Broadly, the present invention may be useful in electronic systems which generate excess heat. More particularly, the present invention may provide an economical and light-weight cooling system for an electronic system. The present invention may be particularly useful in vehicles such as aircraft in which low weight of components is a valuable property.

In contrast to prior-art electronic systems, among other things, the present invention may provide an adhesively assembled cooling system for electronic devices. The present invention may, instead of utilizing a brazed or bolted cold plate, may utilize a pressurized cold plate that is assembled with adhesives. The present invention may also incorporate a method of constructing a cold plate at temperatures low enough to preclude thermally-induced warping of the cold plate.

Referring now to FIG. 1, an electronic assembly 10 may comprise an electronic device 12 attached to a cold plate 14. The electronic device 12 may produce heat during its operation. Unless removed, the heat produced by the electronic device 12 may cause a temperature rise that may produce malfunctioning of the electronic device 12. In the electronic assembly 10, heat generated by the electronic device 12 may transfer into the cold plate 14. Cooling fluid 16 such as cooled gas or liquid may pass through the cold plate 14. The cooling fluid 16 may absorb heat from the cold plate 16 and carry the heat away from the electronic assembly 10. The cooling fluid 16 may enter the cold plate 14 through an entry port 18 and exit from the cold plate 14 through an exit port 20 (not shown on FIG. 1). Effectiveness of cooling by the fluid 16 is enhanced when the fluid is passed through the cold plate 14 at an elevated pressure. In a typical cold plates 14 used in an aircraft, the cooling fluid 16 may be introduced at a pressure of about 100 psi to about 300 psi.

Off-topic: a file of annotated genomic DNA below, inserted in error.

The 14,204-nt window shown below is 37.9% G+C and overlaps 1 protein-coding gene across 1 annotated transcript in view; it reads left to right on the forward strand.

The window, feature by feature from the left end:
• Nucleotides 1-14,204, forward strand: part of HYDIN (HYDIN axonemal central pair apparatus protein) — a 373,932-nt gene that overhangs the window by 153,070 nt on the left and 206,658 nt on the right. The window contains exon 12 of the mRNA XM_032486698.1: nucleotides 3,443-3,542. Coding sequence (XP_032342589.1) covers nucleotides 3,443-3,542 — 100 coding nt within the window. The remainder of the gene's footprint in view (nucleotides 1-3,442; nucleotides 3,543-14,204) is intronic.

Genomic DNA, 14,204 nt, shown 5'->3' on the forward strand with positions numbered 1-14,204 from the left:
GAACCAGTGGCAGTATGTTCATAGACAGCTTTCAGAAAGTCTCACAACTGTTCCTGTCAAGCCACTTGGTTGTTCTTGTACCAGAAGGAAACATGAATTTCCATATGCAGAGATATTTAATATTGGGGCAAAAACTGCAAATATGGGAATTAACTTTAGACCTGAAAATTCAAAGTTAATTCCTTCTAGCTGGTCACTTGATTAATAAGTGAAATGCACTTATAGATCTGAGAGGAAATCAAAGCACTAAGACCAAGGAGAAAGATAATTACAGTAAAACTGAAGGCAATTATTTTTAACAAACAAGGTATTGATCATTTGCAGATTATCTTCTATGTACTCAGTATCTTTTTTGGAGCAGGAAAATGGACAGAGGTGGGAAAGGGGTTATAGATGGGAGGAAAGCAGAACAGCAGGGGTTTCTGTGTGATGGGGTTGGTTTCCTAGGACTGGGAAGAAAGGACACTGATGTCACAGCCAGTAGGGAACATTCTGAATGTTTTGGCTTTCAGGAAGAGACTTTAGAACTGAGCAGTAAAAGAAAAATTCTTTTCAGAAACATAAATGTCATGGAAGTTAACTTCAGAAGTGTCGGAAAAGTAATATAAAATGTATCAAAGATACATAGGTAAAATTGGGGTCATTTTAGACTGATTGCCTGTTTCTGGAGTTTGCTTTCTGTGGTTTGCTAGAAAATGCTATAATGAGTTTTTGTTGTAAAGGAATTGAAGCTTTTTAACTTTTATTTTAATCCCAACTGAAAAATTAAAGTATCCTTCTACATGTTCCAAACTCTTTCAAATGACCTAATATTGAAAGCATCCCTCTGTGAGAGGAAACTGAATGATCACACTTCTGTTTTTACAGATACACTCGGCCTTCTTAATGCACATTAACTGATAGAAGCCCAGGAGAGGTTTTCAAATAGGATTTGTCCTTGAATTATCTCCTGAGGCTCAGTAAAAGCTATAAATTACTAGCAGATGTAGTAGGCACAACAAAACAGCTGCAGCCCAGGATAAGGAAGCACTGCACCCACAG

Referring now to FIG. 2, there is shown an exploded perspective illustration of portions of the cold plate 14 of FIG. 1. The portions may comprise enclosure elements 24 and 26 and a thermally-conductive adhesive film 28. The adhesive film 28 may be a simple flat sheet. The enclosure element 24 may be formed with integral interconnection pillars 27. Each of the enclosure elements 24 and 26 may comprise planar surfaces 24 a and 26 a respectively. The adhesive film 28 may be positioned between the enclosure elements 24 and 26. It may be seen that after assembly, the adhesive film 28 may be sandwiched between the enclosure elements 24 and 26 and the pillars 27. The adhesively joined enclosure elements 24 and 26 may thus form a cold-plate enclosure, i.e. the cold plate 14. In other words, the cold plate 14 may comprise an enclosed channel 29 (see FIG. 3) through which the cooling fluid 16 may flow.